¶ 32 Leave a comment on paragraph 32 0 Ethnographic interviewing and visual analysis uncovered the oppressive nature of social interactions within Xbox Live. Since this is a mostly audio-visual community that relies heavily on voice, linguistic profiling proved to be the source of struggle for my participants. Although literature on Xbox Live is beginning to emerge, there are still very few studies that examine inequalities within this virtual gaming community. One such study did find that linguistic profiling was the origin of inequality within the space (Gray, 2011). The study revealed that linguistic profiling is similar to racial profiling as it uses visual cues that result in one confirming or speculating on the racial background of an individual. Similarly, linguistic profiling being largely based on auditory cues could also lead to one assuming the racial identification of a group and reacting in a manner that oppresses members of that lingual population (as cited in Gray, 2011). Scholars have long studied linguistic stereotypes finding discrimination based on accents and dialects against speakers of various ethnic backgrounds. Women and people of color have been sexually and racially categorized and assumptions about women in gaming have emerged within the space. As a result, many female gamers respond with various in-game and physical world tactics to thwart inequalities they experience.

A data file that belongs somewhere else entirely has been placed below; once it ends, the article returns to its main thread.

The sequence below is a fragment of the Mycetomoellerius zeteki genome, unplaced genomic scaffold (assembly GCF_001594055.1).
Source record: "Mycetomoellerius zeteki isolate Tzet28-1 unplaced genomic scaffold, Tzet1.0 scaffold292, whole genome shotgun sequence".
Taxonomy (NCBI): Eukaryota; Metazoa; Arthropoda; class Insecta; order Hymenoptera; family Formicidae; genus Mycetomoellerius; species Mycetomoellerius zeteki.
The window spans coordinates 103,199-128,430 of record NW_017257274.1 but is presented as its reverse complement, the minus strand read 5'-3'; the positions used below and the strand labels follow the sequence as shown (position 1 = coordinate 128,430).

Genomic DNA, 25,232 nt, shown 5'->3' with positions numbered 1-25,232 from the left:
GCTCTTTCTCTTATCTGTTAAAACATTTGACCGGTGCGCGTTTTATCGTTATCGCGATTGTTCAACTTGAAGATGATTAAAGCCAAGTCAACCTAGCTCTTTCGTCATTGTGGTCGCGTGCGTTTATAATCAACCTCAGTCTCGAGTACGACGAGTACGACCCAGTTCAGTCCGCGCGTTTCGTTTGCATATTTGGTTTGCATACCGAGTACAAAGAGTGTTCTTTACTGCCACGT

¶ 34 Leave a comment on paragraph 34 0 In the chart below, the three major types of play are illustrated to show how much time is devoted to normal game play compared to the time devoted to resistance and griefing activities.
¶ 37 Leave a comment on paragraph 37 0 The above chart reveals similar patterns between the two clans. It must be reiterated that Conscious Daughters initially formed to combat discrimination and inequality within the gaming space. Although I was not able to observe this, interviews with members of the clan revealed that the majority of their time playing was devoted to griefing activities. At the time of the study, Conscious Daughters had resumed normal in-game play and had opted for real world solutions to in-game inequalities which will be explained later.
¶ 39 Leave a comment on paragraph 39 0 Puerto Reekan Killaz spent the bulk of their time to normal gameplay. But Puerto Reekan Killaz were innovative in their methods to grief and resist. To gain a better sense of tactics employed, ponder the following excerpt when I observed individual resistance of a member of their clan: